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The strange case of the right to IP which will cease in the UK post-Brexit.
The Great Repeal Bill - now known by its new title of the European Union (EU) Withdrawal Bill - will take away a right to intellectual property (IP) granted under EU law. Here's why:

The European Union (EU) Withdrawal Bill was published today by the British government. The function of this Bill is to convert the entire body of EU law - acquis communitaire - into British law. The entire acquis that is, minus one. The one that is not being converted is the EU Charter of Fundamental Rights:

"The Charter of Fundamental Rights is not part of domestic law on or after exit day. "

To be clear, the Charter of Fundamental Rights is not the same as the European Convention on Human Rights (ECHR). The Charter was adopted by the European Union and came into effect in December 2009. The European Convention on Human Rights (ECHR) was drafted in 1950 under the auspices of the Council of Europe. However, the two documents overlap. The Charter incorporates the rights in the Convention, with some additional rights that were deemed to update it for the 21st century. And this is where the right to intellectual property (IP) comes in. Article 17(2) of the Charter states that " Intellectual property shall be protected". It is a sub-section of Article 17 which is the right to property.

I did once hear a strange story about how it came to be there. It was something about an industry lobbyist leaning over the shoulder of an MEP drafting an amendment. I cannot be sure if it is true, but it makes the notion of getting rid of it rather tantalising.

Of course, we will still have copyright and IP law. The 2001 EU Copyright Directive and 2004 IPR Enforcement Directive are already enacted in British law. Nothing changes there. However, Article 17(2) served to add weight to legal arguments in court when balancing copyright enforcement against other rights, such as the right to freedom of expression. For example, it is referenced in the judgment of Cartier V BSkyB.

In that context, the notion of intellectual property as a fundamental right is mainly of interest to the industries that rely on IP for their business model, especially the movie studios and the music labels (who, incidentally, have offices close to Westminster on the South Bank).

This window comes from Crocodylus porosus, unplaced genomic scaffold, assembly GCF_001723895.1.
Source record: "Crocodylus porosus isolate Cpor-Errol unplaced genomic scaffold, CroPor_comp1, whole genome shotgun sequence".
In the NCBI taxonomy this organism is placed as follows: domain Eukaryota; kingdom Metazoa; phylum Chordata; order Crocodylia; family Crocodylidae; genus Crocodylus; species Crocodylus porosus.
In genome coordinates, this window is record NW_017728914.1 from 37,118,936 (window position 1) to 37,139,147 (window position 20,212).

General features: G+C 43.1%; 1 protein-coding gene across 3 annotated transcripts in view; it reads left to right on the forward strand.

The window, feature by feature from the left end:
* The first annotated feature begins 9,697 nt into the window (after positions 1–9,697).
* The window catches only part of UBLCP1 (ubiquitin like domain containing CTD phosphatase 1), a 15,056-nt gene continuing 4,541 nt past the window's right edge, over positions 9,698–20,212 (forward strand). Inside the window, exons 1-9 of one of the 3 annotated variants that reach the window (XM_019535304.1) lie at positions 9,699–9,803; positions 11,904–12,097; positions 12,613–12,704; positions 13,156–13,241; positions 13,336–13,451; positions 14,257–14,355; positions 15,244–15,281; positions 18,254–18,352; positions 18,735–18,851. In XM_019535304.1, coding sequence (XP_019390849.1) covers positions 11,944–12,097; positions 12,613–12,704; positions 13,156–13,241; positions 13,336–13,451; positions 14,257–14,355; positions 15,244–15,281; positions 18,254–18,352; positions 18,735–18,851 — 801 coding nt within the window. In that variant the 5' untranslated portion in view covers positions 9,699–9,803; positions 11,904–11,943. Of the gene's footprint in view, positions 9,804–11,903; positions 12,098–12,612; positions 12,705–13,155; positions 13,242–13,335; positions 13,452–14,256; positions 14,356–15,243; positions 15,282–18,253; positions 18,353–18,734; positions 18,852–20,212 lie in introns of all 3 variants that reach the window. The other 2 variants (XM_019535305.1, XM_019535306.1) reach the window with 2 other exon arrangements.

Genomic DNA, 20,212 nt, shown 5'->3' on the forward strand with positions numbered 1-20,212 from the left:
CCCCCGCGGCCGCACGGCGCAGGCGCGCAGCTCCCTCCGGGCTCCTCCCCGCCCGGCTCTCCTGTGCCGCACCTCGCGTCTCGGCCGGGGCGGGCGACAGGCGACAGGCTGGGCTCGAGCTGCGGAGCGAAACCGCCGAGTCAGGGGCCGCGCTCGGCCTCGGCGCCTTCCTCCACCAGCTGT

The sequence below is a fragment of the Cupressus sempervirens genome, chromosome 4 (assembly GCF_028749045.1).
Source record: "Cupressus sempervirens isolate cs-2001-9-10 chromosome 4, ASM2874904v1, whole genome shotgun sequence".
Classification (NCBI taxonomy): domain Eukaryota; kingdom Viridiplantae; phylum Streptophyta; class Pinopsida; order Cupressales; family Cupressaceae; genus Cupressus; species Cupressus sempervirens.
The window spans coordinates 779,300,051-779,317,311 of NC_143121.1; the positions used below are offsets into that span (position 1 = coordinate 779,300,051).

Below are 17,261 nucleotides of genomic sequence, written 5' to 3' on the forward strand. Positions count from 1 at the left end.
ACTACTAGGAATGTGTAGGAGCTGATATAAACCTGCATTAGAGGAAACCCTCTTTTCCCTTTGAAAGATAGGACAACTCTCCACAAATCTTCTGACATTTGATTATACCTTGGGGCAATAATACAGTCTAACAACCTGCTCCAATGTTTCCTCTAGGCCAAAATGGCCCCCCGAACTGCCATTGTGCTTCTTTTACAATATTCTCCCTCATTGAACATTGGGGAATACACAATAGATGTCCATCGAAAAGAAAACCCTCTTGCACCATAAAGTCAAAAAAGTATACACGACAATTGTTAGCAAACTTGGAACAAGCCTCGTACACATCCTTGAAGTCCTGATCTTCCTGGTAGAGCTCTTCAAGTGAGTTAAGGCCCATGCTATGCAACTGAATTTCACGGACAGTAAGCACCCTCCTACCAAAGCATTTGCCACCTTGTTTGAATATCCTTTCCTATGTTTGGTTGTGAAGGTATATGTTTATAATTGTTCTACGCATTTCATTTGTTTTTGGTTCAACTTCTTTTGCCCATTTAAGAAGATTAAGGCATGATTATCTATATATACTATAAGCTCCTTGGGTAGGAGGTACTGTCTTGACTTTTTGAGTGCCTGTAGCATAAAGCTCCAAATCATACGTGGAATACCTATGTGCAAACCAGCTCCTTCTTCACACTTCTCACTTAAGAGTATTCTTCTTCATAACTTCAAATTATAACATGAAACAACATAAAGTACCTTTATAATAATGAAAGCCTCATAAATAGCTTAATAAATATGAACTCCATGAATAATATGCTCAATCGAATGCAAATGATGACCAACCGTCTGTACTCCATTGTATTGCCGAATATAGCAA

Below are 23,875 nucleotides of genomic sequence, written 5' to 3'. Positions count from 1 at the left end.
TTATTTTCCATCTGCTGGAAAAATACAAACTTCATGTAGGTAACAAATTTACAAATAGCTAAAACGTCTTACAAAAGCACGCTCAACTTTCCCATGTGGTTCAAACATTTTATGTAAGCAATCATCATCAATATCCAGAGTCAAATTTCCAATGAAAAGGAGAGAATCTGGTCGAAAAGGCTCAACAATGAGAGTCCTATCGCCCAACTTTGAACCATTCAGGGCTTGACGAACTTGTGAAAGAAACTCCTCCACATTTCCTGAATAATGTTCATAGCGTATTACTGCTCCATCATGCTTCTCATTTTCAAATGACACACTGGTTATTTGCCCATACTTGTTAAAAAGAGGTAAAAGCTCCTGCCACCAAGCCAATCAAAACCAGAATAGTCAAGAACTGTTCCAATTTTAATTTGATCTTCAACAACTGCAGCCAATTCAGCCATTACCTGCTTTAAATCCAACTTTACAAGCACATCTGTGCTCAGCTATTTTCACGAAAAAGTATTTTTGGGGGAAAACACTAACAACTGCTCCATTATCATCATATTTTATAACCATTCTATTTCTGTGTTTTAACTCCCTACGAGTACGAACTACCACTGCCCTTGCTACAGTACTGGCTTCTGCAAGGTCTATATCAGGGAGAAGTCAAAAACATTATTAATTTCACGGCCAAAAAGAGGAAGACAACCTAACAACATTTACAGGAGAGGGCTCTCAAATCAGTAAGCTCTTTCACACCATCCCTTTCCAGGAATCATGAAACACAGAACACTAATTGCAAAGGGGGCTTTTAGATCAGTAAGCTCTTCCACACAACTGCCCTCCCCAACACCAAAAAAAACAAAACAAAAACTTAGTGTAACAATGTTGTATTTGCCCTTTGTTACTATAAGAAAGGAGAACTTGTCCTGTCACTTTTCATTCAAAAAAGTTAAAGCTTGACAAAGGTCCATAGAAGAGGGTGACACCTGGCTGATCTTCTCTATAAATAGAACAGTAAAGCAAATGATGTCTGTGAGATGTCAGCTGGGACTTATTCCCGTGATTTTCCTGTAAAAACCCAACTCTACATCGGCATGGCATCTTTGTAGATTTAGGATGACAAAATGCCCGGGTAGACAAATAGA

The government argues that the Charter of Fundamental Rights will have no relevance when we leave the EU, since it is only intended to apply to Member States acting within the scope of EU law. The government also argues that the Charter did not create any new rights, but merely catalogued rights that already existed.

The government also asserts that the Human Rights Act remains in place, which gives effect to the European Convention on Human Rights, and the rights enshrined in the Convention will continue to be enjoyed by British citizens. According to the government, only the new, updated rights, such as Article 17(2) will be removed from British law. However, serious concerns have been expressed by Amnesty International and Liberty that this proposed EU Withdrawal Bill may be used by the government to roll back rights and freedoms that have been granted to British people via the EU.

It will no doubt be the entertainment industry lobbyists who will have to make the case for Article 17(2) and with it the rest of the Charter. On the other hand, the legal balancing act is also done using the right to property, under Article 1 Protocol 1 of the ECHR, which tends to support the government's position.

So, in the context of all the challenges that Brexit is going to throw at us, do we really need the right to IP? It's an interesting philosophical question.

It might actually be more interesting and relevant to consider the position of the new Copyright Directive that is currently being processed in the European Parliament, with some new provisions that are somewhat problematic from a fundamental rights perspective (see analysis from EDRi).


Are you analysing Brexit and technology or copyright policy? Need help? I use a process-based methodology to analyse policy, that I have developed and tested over the past 12 years. It gets quickly to the heart of an issue and I use it especially when analysing policy change. Contact me via the Contact Us page on this website.

If you liked this article, you may also like my book The Closing of the Net which discusses policy that governs the Internet, including chapters on UK copyright cases in the High Court.

If you cite this article or its contents, please attribute Iptegrity.com and Monica Horten as the author.


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About Iptegrity

Iptegrity.com is the website of Dr Monica Horten. I am an  independent policy advisor: online safety, technology and human rights. In April 2024, I was appointed as an independent expert on the Council of Europe Committee of Experts on online safety and empowerment of content creators and users. I am a published author, and post-doctoral scholar. I hold a PhD from the University of Westminster, and a DipM from the Chartered Institute of Marketing. I cover the UK and EU. I'm a former tech journalist, and an experienced panelist and Chair. My media credits include the BBC, iNews, Times, Guardian and Politico.

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